The research team zeroed in on a defence mechanism common to all plants and animals, known as the heat shock response.

This mechanism – activated by changes in temperature, salinity and other stressors – triggers the production of ‘molecular chaperones’, which repair or get rid of damaged proteins that have become toxic to the cell.

In humans, as in the roundworms, a key gene involved in synthesising molecular chaperones is HSF1 (heat shock transcription factor) which prevents protein damage that can lead to neurodegenerative diseases.

The roundworms exposed to the odour of the deadly bacterium, called PA14, activated twice the number of molecular chaperones.

Professor Prahlad added: ‘We show the HSF1 response is not a reaction. The animal turns it on in anticipation, and it does that by learning about the threat in its environment.’

The question is whether a similar trigger can be found in humans to boost the ‘feelgood’ chemical serotonin, a shortage of which can cause Alzheimer’s, and is required to put HSF1 on alert.

Source: Daily Mail

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Eating Brussels sprouts and drinking green tea could make aggressive breast cancers treatable by ‘turning off’ tumor genes, a study has found

Herbs and Helpers

Compounds in cruciferous vegetables influence tumor response to treatment

Such compounds can ‘turn off’ cancerous genes, changing therapy outcomes

Sufferers of aggressive breast cancer, known as ER-negative, have few options

Thousands of women die every years from ER-negative forms of the disease

University of Alabama researchers analyzed mice with ER-negative cancer

Eating sprouts and drinking green tea could make aggressive breast cancers treatable, new research suggests.

Compounds in cruciferous vegetables, such as sprouts, and the traditional herbal drink ‘turn off’ genes for ER-negative forms of the disease, which is notoriously unresponsive to therapy, a study found.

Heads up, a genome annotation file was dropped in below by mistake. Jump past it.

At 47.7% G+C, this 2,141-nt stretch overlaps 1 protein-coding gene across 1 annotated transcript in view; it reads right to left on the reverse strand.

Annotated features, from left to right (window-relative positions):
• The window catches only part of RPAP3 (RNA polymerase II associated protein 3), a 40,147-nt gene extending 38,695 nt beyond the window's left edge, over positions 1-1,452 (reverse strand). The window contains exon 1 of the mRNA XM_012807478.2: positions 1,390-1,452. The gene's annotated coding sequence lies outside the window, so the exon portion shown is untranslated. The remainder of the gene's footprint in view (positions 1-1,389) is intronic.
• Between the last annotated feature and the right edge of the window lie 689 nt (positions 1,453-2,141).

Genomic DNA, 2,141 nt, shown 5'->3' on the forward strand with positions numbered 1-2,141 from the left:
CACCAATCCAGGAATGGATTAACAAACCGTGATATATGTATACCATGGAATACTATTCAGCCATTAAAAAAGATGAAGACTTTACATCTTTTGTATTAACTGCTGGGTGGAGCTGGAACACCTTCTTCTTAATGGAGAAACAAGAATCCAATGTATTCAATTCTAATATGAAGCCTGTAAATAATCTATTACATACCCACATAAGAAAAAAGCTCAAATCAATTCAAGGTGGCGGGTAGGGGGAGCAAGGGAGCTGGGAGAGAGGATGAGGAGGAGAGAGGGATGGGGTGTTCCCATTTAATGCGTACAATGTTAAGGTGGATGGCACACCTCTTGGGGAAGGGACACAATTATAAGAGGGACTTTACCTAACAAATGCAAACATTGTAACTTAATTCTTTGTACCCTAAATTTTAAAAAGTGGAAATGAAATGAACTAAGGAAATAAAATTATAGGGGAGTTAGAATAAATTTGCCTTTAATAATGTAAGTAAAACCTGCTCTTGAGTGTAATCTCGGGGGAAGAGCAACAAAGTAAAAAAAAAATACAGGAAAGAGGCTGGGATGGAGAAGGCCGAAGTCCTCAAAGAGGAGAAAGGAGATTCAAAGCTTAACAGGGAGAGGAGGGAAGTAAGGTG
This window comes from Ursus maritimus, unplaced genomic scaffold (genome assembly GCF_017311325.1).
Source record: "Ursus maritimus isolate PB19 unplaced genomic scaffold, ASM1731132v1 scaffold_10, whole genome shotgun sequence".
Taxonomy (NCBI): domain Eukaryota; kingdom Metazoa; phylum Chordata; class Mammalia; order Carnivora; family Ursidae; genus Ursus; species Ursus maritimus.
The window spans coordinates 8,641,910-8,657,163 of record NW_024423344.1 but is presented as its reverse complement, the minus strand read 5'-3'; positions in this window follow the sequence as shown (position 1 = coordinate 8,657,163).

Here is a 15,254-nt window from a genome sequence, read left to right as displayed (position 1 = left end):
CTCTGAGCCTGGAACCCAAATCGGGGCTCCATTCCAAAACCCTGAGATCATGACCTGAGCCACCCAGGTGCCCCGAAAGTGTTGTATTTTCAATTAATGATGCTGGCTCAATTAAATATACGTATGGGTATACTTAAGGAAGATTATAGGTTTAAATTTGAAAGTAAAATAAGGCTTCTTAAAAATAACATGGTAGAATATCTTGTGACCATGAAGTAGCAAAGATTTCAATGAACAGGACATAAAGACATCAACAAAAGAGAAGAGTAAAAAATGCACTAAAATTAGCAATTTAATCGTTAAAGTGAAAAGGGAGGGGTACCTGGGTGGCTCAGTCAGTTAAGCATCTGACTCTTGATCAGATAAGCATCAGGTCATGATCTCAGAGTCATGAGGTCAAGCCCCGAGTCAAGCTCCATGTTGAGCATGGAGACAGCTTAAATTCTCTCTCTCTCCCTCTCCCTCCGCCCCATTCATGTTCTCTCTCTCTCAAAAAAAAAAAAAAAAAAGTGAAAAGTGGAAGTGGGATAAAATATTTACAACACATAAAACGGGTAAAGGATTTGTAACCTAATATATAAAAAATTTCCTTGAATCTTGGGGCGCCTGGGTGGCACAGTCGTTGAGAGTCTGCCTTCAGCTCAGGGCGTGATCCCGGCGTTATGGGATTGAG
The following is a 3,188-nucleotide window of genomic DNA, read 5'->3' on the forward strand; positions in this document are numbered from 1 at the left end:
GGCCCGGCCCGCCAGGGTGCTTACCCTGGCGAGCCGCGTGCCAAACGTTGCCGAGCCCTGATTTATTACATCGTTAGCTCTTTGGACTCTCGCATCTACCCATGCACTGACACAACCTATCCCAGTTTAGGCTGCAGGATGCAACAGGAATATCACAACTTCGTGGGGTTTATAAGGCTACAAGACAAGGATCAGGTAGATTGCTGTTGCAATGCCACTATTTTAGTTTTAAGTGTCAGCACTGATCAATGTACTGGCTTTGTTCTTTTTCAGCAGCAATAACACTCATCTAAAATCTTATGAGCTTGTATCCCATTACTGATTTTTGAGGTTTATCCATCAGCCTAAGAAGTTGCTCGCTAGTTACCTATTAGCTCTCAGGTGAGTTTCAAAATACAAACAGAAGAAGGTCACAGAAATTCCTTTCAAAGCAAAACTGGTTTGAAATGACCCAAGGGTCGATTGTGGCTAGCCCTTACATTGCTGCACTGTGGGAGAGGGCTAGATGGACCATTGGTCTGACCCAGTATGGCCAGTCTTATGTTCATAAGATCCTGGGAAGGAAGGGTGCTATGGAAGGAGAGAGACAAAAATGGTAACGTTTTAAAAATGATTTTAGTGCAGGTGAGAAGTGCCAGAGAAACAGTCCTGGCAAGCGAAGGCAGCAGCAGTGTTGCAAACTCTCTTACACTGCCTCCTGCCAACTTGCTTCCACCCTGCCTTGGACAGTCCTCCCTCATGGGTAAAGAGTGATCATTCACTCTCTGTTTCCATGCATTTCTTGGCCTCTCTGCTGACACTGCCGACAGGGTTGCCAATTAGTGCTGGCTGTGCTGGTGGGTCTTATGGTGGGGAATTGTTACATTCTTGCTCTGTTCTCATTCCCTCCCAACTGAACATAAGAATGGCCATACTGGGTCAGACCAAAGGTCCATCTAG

Study author Professor Trygve Tollefsbol from the University of Alabama in Birmingham, said: ‘Your mother always told you to eat your vegetables, and science now tells us she was right.

‘Unfortunately, there are few options for women who develop ER-negative breast cancer.’

Study author Yuanyuan Li added: ‘The results of this research provide a novel approach to preventing and treating ER-negative breast cancer, which currently takes hundreds of thousands of lives worldwide.’

TEST PERSONALIZES BREAST CANCER CARE AND COULD SPARE LOW-RISK PATIENTS CHEMOTHERAPY

A test pinpoints breast cancer patients with a low-risk of their tumor returning, allowing them to avoid aggressive treatments, research revealed in June.

The test correctly identified 15 percent of the study’s participants as being of a low-risk of their cancer coming back.

Such patients had a strong prognosis after their initial treatment regardless of whether they were given additional therapy to prevent their tumor returning, the research adds.

Lead author Dr Laura Esserman from the University of California in San Francisco. said: ‘This is an important step forward for personalizing care for women with breast cancer.

‘We can now test small node-negative breast cancers, and if they are in the ultra-low risk category, we can tell women that they are highly unlikely to die of their cancers and do not need aggressive treatment, including radiation after lumpectomy.’

How the research was carried out

The researchers analyzed mice with ER-negative breast cancer.

They gave the mice two compounds found in common foods that work together to prevent cancer and could transform tumors into a more treatable form of cancer.

Cruciferous vegetables, such as sprouts, were selected as they contain a compound, known as sulforaphane, that ‘turns off’ genes that influence cancer’s development.

Polyphenols in green tea have previously been shown to prevent and treat ER-negative breast cancer in mice that are genetically programmed to suffer from such tumors.